Museums are some of the most popular cultural attractions in Lisbon, and the city has a wide range of exhibits from classical art to modernism, from historic palaces to buildings designed by contemporary architects.
The following are some of the best.
The Best Museums in Lisbon
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Museu do Oriente
Av. Brasília 352
Dedicated to the long history of Portugal’s relations with (and exploration of) Asia, the Museum of the Orient is dedicated to Asian art with a special emphasis on the Portuguese presence in the East.
It is housed in a refurbished industrial building on the Alcântara waterfront. The collection includes rare and priceless artefacts like Indonesian textiles, Japanese screens, antique snuff bottles, crucifixes made in Asia for Western export, and the Kwok On Collection of masks, costumes, and accessories.
In addition to being a museum, this is also a cultural center, with a program of live shows in its auditorium and an education center offering courses in Asian cooking and culture.
Museu Nacional do Azulejo
R. Me. Deus 4
Known as the National Tile Museum, this is a ceramics museum dedicated to the azulejo (decorative tile). There is a beautiful collection of mosaics, and you can learn different techniques and styles which date back to the 16th century
It is located in the former Convent of Madre Deus, founded by Queen D. Leonor in 1509. Besides tiles, it includes ceramics, porcelain and faience from the 19th to the 20th century. Its permanent exhibition starts with a display of the materials and techniques used for manufacturing tiles. After this the exhibition route follows a chronological order.
National Museum of Ancient Art
R. das Janelas Verdes
Also known as MNAA, this is an ancient art museum on the Rua das Janelas Verdes in a modernized, 17th-century palace (Palácio de Alvor-Pombal). The historic collection includes painting, sculpture, metalwork, textiles, furniture, drawings, and other decorative art forms from the Middle Ages to the early 19th century.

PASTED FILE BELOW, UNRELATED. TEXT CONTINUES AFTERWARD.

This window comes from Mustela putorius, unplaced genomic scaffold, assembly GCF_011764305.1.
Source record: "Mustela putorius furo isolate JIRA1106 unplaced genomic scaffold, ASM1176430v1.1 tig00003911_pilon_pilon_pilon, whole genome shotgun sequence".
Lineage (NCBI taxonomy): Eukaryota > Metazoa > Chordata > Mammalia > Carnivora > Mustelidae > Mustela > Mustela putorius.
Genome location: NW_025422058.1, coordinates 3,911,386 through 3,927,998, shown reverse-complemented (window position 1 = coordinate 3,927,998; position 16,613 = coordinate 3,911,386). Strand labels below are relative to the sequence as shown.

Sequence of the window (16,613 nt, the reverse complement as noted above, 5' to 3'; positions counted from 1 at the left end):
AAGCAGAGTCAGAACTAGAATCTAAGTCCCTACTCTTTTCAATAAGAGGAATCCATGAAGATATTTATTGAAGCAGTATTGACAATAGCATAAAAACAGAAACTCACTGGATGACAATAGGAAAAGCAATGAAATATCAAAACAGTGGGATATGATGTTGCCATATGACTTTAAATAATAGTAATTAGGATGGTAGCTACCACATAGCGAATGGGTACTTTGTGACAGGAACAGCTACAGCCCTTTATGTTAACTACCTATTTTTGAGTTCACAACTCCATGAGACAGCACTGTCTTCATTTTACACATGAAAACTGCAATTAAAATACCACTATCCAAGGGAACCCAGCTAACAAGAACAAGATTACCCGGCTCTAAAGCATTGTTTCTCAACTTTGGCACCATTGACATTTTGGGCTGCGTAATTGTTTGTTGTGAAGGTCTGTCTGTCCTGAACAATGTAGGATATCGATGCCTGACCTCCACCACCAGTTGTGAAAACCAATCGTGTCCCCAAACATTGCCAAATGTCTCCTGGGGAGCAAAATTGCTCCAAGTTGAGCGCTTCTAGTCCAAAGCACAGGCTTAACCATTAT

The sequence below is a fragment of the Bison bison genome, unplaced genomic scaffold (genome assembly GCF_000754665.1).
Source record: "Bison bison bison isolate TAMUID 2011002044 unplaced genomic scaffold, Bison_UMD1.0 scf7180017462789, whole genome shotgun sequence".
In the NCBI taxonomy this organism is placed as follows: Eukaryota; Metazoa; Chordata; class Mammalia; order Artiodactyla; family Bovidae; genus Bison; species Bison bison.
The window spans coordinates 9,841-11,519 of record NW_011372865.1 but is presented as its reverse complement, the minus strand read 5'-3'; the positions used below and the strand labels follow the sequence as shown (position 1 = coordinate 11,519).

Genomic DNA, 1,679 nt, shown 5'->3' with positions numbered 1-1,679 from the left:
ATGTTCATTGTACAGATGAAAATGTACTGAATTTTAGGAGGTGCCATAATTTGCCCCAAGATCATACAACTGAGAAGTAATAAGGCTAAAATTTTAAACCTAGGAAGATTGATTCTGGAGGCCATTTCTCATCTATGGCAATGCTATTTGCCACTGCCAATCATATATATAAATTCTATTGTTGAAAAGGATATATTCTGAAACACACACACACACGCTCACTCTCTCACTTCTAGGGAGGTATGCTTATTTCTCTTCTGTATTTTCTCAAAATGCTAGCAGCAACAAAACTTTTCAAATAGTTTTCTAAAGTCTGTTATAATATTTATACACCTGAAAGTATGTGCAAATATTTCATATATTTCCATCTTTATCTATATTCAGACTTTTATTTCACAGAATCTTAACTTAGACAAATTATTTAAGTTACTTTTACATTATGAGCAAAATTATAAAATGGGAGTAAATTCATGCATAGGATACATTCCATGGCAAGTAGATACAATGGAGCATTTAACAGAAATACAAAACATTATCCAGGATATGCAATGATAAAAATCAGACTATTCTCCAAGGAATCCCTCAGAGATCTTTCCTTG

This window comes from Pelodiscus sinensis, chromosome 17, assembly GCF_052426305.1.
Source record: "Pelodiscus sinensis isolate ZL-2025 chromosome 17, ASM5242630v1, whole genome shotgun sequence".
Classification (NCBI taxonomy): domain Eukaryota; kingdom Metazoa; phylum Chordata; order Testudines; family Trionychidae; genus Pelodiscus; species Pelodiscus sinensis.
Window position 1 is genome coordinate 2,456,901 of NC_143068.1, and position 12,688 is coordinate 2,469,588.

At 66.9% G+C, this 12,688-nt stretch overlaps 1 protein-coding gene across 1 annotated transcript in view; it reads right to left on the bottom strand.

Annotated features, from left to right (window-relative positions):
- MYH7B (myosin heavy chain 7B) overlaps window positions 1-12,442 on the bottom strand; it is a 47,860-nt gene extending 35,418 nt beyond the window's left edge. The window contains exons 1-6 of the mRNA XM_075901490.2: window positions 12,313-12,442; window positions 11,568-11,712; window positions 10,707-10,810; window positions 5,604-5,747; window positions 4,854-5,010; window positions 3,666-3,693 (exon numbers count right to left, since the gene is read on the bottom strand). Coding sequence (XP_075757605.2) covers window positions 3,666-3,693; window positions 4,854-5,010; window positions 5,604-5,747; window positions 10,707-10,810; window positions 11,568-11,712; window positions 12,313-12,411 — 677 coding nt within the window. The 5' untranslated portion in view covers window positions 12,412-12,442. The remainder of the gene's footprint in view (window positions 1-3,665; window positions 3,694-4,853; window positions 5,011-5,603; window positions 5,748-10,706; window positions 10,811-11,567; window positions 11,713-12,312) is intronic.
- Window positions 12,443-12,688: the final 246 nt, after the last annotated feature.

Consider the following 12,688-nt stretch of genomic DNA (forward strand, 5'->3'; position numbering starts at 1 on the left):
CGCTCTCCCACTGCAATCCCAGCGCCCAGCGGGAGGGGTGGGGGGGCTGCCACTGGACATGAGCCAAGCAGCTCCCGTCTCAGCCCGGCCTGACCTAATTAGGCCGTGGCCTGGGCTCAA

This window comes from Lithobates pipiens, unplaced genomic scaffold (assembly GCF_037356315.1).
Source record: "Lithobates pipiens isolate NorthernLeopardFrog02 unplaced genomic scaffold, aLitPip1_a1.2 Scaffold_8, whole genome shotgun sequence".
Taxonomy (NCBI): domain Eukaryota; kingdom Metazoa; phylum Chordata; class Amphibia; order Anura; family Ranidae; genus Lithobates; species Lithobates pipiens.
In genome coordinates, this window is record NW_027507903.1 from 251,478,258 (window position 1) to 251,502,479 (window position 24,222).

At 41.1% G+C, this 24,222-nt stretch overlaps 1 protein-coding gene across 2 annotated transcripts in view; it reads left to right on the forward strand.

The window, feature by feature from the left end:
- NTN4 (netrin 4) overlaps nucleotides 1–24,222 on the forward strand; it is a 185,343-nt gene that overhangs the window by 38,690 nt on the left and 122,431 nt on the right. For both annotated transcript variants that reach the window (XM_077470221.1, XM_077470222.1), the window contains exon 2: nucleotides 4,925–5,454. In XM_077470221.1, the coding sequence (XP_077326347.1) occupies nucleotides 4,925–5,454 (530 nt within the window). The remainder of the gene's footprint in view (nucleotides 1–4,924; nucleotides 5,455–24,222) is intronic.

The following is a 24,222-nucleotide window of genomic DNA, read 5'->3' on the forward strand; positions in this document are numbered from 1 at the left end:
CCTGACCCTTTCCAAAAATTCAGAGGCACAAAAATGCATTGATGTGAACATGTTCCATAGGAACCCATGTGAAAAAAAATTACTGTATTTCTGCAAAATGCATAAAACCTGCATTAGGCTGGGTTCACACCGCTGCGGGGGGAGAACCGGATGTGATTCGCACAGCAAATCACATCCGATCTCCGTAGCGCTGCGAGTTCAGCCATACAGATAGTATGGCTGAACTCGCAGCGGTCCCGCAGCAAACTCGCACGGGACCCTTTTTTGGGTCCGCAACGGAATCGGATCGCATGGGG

There is a large collection of Portuguese paintings from 15th & 16th century, as well as historic European art too. The museum is open Tuesday to Sunday, from 10am to 6pm, with standard admission costing €6.
Palace of Ajuda
Largo Ajuda 1349-021
The Palace of Ajuda is Portugal’s last royal palace – previously the home of the the Portuguese monarchy, though today a museum that focuses heavily on the palace itself and on decorative arts before the 20th century: jewelery, tapestry, furniture, glass and ceramics, as well as collections of paintings, engravings, sculptures and photography.
It is one of the most decadent and magnificent royal palaces in Europe, with amazing colours and furnishings, and an incredible view over the river Tagus. You can visit the queen’s private chapel and see El Greco’s “The Veil of Veronica”.
Lisboa Story Centre
Praça do Comércio 78
A great introduction to the city, Lisboa Story Centre is an interactive museum which showcases the main events in Lisbon which have shaped the city’s history right up until today.
National Museum of Coaches
Av. da Índia 136
Created in 1905 by Queen Amélia to house an extensive collection of carriages belonging to the Portuguese royal family and nobility, the National Museum of Coaches is one of the finest collections of historical carriages in the world and one of the city’s most visited museums.
These royal European coaches will fulfill any fairytale!
Museu e Igreja de São Roque
Largo Trindade Coelho 1200-470
Next to the Church of Sao Roque, this museum houses church relics and sacred artwork as well as orient pieces from the Middle East, India, Japan and China.
The Church itself is stunning; the plain 16th century facade belies its dazzling interior of gold, marble and Florentine azulejos – bankrolled by Brazilian riches.
Museu Colecção Berardo
Praça do Império
Opened in 2011, named after José Berardo and his Berardo Collection, the museum is located at the Exhibition Center of the Centro Cultural de Belém, with a collection comprising over 1000 works of modern art on permanent display and temporary exhibitions.
The collection reads like a who’s who of modern and contemporary art with works by Pablo Picasso, Hans Bellmer, David Hockney, Andy Warhol, Sol LeWitt, Bridget Riley, Frank Stella, Ellsworth Kelly and literally hundreds of other heavyweights.
Calouste Gulbenkian Museum
Av. de Berna 45A
One of the best private art collections in Europe, the Calouste Gulbenkian Museum houses a collection of both modern and historic art. You’ll find Eyptian, Greek, Roman, Islamic, Asian, and European art, and of the many highlights is a haunting gold Egyptian mummy mask.
The collection was amassed over a period of 40 years by oil magnate Calouste Gulbenkian, who was one of the 20th century’s wealthiest men. In his later years he adopted Portugal as his home, and donated his art to the country when he died in 1955.
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